Official

Omi Shrine

A shrine associated with Emperor Tenji, who established the Omi Otsu no Miya Imperial Palace and laid the foundation for the establishment of the ancient nation. It is also famous as a sacred place for clocks and karuta (playing cards).

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Shrine

The Omi Shrine is located on the site of the Omi Otsu no Miya Palace, which was the capital of Japan for five years from 667. The shrine is dedicated to Emperor Tenji, the 38th Emperor of Japan, who was involved in the Taika Reform as Naka no Oe no Oji Prince and moved the capital from Asuka in Nara to Otsu in Omi. It is one of the 16 imperial shrines in Japan, and an imperial envoy is sent from the Imperial Palace to attend the annual festival on April 20.

The shrine was built in 1940 (Showa 15), so it has a short history as a shrine.
However, since the transfer of the capital to Otsu no Miya led to the development of Omi Province, reverence for Emperor Tenji has been strong for a long time.
In the Meiji era, a movement to build a shrine dedicated to Emperor Tenji grew among the people of Shiga Prefecture. And then in the Showa era, the shrine received the Emperor's permission to be built, and it was built with the support of the people of Shiga Prefecture and other admirers throughout the country.
It can be said to be a historic shrine that conforms to the history of more than 1,350 years since the transfer of the capital.

Emperor Tenji is revered as the god of luck and guidance, industry, culture, and scholarship for his many achievements, including the enactment of the Omi Order, the foundation of the Constitution, the creation of the school system, the establishment of the family register, the reform of the land system, and the development of industry. Among his many achievements, Emperor Tenji is well known for making Japan's first water clock and starting the time signal. In addition to the water clock and sundial, there is also The Clock Museum and Treasure House on the grounds of the shrine.

It is also famous as a sacred place for Uta Karuta (playing cards). Every year in January, the national karuta tournament is held, and the shrine grounds are crowded with fans.

Highlights

  • The 38th Emperor Tenji, known for the Taika Reform, is the enshrined deity of the shrine.
  • It was founded in 1940 as a result of the veneration of many people.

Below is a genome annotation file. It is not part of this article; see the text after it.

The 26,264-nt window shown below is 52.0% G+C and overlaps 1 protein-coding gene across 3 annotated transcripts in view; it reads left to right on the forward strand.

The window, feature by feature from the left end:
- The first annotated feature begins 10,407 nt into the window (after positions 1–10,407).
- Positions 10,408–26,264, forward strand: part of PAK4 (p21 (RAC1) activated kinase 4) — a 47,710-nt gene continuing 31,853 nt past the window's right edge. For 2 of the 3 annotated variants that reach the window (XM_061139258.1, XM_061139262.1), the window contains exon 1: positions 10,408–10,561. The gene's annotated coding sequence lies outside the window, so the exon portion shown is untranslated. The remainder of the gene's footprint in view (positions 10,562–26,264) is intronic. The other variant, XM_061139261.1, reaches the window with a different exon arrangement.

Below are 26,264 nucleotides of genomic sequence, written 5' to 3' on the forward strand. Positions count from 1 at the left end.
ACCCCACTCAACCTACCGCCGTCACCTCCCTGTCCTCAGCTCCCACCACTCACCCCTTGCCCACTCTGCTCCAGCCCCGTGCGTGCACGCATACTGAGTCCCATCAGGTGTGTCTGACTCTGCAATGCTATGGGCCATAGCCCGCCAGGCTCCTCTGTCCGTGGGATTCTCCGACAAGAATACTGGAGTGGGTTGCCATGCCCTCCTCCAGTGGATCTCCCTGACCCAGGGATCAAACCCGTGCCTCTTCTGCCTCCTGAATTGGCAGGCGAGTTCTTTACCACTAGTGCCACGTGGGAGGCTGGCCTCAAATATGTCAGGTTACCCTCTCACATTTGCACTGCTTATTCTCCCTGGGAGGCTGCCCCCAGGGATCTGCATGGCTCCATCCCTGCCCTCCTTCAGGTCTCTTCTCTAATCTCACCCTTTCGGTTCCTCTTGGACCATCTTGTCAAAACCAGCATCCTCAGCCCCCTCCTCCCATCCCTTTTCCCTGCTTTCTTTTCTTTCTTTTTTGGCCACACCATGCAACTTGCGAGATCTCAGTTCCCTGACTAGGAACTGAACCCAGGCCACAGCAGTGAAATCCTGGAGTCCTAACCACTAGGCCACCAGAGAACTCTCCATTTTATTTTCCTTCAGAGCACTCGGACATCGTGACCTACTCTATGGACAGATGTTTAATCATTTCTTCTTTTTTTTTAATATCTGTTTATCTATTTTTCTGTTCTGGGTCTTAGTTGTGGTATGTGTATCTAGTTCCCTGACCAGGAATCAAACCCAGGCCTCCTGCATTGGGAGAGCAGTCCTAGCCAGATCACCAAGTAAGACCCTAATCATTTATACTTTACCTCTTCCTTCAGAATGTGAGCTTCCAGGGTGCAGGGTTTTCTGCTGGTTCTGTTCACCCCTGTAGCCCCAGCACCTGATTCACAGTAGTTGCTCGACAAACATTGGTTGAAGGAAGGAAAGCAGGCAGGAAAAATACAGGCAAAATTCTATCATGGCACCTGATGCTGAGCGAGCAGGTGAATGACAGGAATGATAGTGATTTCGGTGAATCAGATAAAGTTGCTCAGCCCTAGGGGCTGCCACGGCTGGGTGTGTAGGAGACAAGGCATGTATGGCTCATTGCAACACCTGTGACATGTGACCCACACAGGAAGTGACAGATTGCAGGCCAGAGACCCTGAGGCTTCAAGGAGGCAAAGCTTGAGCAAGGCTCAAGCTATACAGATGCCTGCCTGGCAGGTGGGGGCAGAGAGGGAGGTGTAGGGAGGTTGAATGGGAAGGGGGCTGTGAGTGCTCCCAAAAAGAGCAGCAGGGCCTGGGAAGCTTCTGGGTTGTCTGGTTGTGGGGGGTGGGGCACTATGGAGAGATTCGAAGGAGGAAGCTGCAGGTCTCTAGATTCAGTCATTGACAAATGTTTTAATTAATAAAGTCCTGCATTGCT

• It is also known as the ancestor deity of time and the ancestor deity of Uta Karuta.

Photos

  • The vermilion-lacquered tower gate symbolizes Omi Shrine. It is a great photo spot.

    The vermilion-lacquered tower gate symbolizes Omi Shrine. It is a great photo spot.

  • The Clock Museum and Treasure House and its precision sundial with five-minute scales

    The Clock Museum and Treasure House and its precision sundial with five-minute scales

  • A restored replica of the water clock called Rokoku. It was installed by Emperor Tenji.

    A restored replica of the water clock called Rokoku. It was installed by Emperor Tenji.

  • An ancient Chinese fire clock that measures the time by placing incense on the back of a dragon

    An ancient Chinese fire clock that measures the time by placing incense on the back of a dragon

  • A karuta frame displayed in the courtyard of Kagura-den hall, sacred dance stage.

    A karuta frame displayed in the courtyard of Kagura-den hall, sacred dance stage.

Reviews

2
  • LuiLun Huang

    出車站到處都可以看到介紹花牌情緣的宣傳活動,神官正門口長階梯看了就有點腿軟。

  • Chow Oscar

    平日人沒有很多,環境也很好,可以看到很多以前專門用來測量時間的器具。

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Details

Name in Japanese
近江神宮
Postal Code
520-0015
Address
1-1 Jingucho, Otsu City, Shiga
Tel
077-522-3725
Closed
Open all year round (The Clock Museum and Treasure House is closed on Mondays except holidays)
Opening hours
6:00am-6:00pm (9:30am-4:00pm for prayers, 9:00am-4:30pm for Charms and Goshuin/Red stamp commemorating a visit to the shrine, 9:30am-4:15pm last entry for The Clock Museum and Treasure House)
Fee
Free admission (300 yen for The Clock Museum and Treasure House)
Access
1) 20-minutes walk from Otsukyo Station on the JR Kosei Line.
2) 9-minutes walk from Omi-jingu-mae Station on the Keihan Ishiyama Sakamoto Line.
Credit Cards
Not accepted
Official Website
Official Website (English)